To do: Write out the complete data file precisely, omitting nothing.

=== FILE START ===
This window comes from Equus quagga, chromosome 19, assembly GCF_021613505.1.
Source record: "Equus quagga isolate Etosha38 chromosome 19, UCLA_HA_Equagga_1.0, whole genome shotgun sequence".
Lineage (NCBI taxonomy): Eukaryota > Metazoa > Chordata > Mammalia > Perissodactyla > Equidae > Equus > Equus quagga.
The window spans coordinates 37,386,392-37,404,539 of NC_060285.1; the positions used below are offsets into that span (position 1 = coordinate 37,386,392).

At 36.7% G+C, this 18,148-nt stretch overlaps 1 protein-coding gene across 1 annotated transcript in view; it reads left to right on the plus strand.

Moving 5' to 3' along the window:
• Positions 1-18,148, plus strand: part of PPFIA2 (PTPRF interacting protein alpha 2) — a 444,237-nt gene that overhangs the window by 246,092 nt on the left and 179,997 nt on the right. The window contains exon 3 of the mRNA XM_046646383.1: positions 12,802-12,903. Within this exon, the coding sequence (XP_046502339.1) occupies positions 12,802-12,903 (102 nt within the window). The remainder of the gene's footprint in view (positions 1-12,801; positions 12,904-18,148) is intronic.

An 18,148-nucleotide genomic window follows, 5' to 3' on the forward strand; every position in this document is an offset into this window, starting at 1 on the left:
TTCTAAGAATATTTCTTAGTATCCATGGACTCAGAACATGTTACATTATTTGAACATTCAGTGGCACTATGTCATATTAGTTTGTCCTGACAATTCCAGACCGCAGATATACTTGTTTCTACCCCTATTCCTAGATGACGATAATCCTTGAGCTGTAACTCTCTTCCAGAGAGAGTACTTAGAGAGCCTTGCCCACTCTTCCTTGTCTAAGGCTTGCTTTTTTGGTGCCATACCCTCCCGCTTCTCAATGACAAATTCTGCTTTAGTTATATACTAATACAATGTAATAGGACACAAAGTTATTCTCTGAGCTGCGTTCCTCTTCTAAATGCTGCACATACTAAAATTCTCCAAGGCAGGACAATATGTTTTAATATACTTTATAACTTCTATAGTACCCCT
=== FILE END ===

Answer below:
This window comes from Equus quagga, chromosome 19, assembly GCF_021613505.1.
Source record: "Equus quagga isolate Etosha38 chromosome 19, UCLA_HA_Equagga_1.0, whole genome shotgun sequence".
Lineage (NCBI taxonomy): Eukaryota > Metazoa > Chordata > Mammalia > Perissodactyla > Equidae > Equus > Equus quagga.
The window spans coordinates 37,386,392-37,404,539 of NC_060285.1; the positions used below are offsets into that span (position 1 = coordinate 37,386,392).

At 36.7% G+C, this 18,148-nt stretch overlaps 1 protein-coding gene across 1 annotated transcript in view; it reads left to right on the plus strand.

Moving 5' to 3' along the window:
• Positions 1-18,148, plus strand: part of PPFIA2 (PTPRF interacting protein alpha 2) — a 444,237-nt gene that overhangs the window by 246,092 nt on the left and 179,997 nt on the right. The window contains exon 3 of the mRNA XM_046646383.1: positions 12,802-12,903. Within this exon, the coding sequence (XP_046502339.1) occupies positions 12,802-12,903 (102 nt within the window). The remainder of the gene's footprint in view (positions 1-12,801; positions 12,904-18,148) is intronic.

An 18,148-nucleotide genomic window follows, 5' to 3' on the forward strand; every position in this document is an offset into this window, starting at 1 on the left:
TTCTAAGAATATTTCTTAGTATCCATGGACTCAGAACATGTTACATTATTTGAACATTCAGTGGCACTATGTCATATTAGTTTGTCCTGACAATTCCAGACCGCAGATATACTTGTTTCTACCCCTATTCCTAGATGACGATAATCCTTGAGCTGTAACTCTCTTCCAGAGAGAGTACTTAGAGAGCCTTGCCCACTCTTCCTTGTCTAAGGCTTGCTTTTTTGGTGCCATACCCTCCCGCTTCTCAATGACAAATTCTGCTTTAGTTATATACTAATACAATGTAATAGGACACAAAGTTATTCTCTGAGCTGCGTTCCTCTTCTAAATGCTGCACATACTAAAATTCTCCAAGGCAGGACAATATGTTTTAATATACTTTATAACTTCTATAGTACCCCT